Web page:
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Denny Hatch is the author of six books on marketing and four novels, and is a direct marketing writer, designer and consultant. His latest book is “Write Everything Right!” Visit him at dennyhatch.com.

Lester Wunderman, who passed away at 98 last week, was a quiet giant among visionary innovators. And if the marketing universe looks almost totally different today than it did in the “Mad Men” age of the 1960s, Lester deserves the lion’s share of the credit.

Smartphone banking app N26 may have a sizeable portion of U.S. bank customers using its services by next year, the Berlin-based FinTech startup’s CEO told Reuters.

While Cinco de Mayo isn't the Super Bowl, it is an event that may slightly change consumer behavior. Or will it? Much like Mexican-Americans may be celebrating their heritage today, instead of commemorating "the Mexican army's 1862 victory over France at the Battle of Puebla during the Franco-Mexican War," big events do increase consumer attention on brands they love because they're still mostly behaving the way they normally do. Americans just do more of what they were going to do on any given day, according to new research.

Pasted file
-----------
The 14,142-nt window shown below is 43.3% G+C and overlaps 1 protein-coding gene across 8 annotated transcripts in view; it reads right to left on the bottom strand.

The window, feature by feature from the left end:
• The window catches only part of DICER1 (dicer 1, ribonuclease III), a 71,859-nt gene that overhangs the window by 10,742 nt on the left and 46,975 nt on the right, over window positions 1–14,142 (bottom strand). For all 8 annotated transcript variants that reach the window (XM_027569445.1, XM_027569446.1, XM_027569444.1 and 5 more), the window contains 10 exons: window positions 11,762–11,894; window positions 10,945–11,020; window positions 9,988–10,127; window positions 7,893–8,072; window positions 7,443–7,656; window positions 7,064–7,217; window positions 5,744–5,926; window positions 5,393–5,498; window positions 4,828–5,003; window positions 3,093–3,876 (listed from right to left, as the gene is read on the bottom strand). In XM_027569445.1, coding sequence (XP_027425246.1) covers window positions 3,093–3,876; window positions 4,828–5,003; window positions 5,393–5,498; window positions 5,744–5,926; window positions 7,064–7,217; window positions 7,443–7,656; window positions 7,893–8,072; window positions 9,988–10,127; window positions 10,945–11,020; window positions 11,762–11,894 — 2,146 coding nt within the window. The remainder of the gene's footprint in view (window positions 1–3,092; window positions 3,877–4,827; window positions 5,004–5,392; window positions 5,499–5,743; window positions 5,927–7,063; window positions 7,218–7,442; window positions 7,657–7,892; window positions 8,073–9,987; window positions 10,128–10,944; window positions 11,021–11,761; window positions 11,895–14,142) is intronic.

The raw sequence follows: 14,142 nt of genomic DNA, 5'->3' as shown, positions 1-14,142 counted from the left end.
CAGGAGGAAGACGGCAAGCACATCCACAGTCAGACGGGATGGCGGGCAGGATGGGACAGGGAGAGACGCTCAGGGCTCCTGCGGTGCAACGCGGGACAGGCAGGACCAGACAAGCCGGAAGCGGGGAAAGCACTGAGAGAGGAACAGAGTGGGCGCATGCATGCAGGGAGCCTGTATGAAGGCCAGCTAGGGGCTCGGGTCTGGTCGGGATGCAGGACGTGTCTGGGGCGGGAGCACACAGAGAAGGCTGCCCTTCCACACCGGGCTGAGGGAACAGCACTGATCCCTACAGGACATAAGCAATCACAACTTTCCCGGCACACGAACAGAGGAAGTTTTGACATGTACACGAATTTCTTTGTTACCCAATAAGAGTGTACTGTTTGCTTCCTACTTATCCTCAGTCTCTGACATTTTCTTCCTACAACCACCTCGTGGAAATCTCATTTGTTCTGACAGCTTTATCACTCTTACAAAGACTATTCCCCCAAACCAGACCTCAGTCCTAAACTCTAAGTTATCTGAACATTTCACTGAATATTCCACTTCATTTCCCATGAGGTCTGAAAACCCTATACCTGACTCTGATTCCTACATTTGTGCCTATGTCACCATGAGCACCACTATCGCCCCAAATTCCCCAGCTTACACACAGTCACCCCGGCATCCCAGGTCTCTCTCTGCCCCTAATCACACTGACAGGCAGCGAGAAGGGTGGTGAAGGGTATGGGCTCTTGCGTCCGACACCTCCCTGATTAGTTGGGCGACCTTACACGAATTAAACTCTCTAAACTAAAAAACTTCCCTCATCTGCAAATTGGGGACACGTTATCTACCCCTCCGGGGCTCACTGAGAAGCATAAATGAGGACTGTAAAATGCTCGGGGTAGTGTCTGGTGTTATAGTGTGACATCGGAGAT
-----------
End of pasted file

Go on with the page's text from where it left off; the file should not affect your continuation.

In mid-September, we flew into Philadelphia from France and followed the crowd to passport control and baggage claim. We have been through this drill a gazillion times. It is always quick and efficient. The officers may ask where we've been and why and how long we've been away. They are polite, pleasant, sometimes chatty.

I was horrified by ISIS and the beheading of journalist James Foley. And further appalled at the beheading of a second American journalist, Steven Sotloff. This was the headline of The New York Times online lead story: "Obama Enlists 9 Allies to Help in the Battle Against ISIS"

My colleague and client, Bob Doscher, loves FSIs. "When a Valassis FSI ('shared mail') goes out, CEOs of love it!" Doscher once said to me. "When these cents-off coupons are delivered, he can look out the window and see the trucks full of his products leaving the warehouse to stock supermarket shelves." FSIs are generally for down-market products and cashed in by those who love savings.

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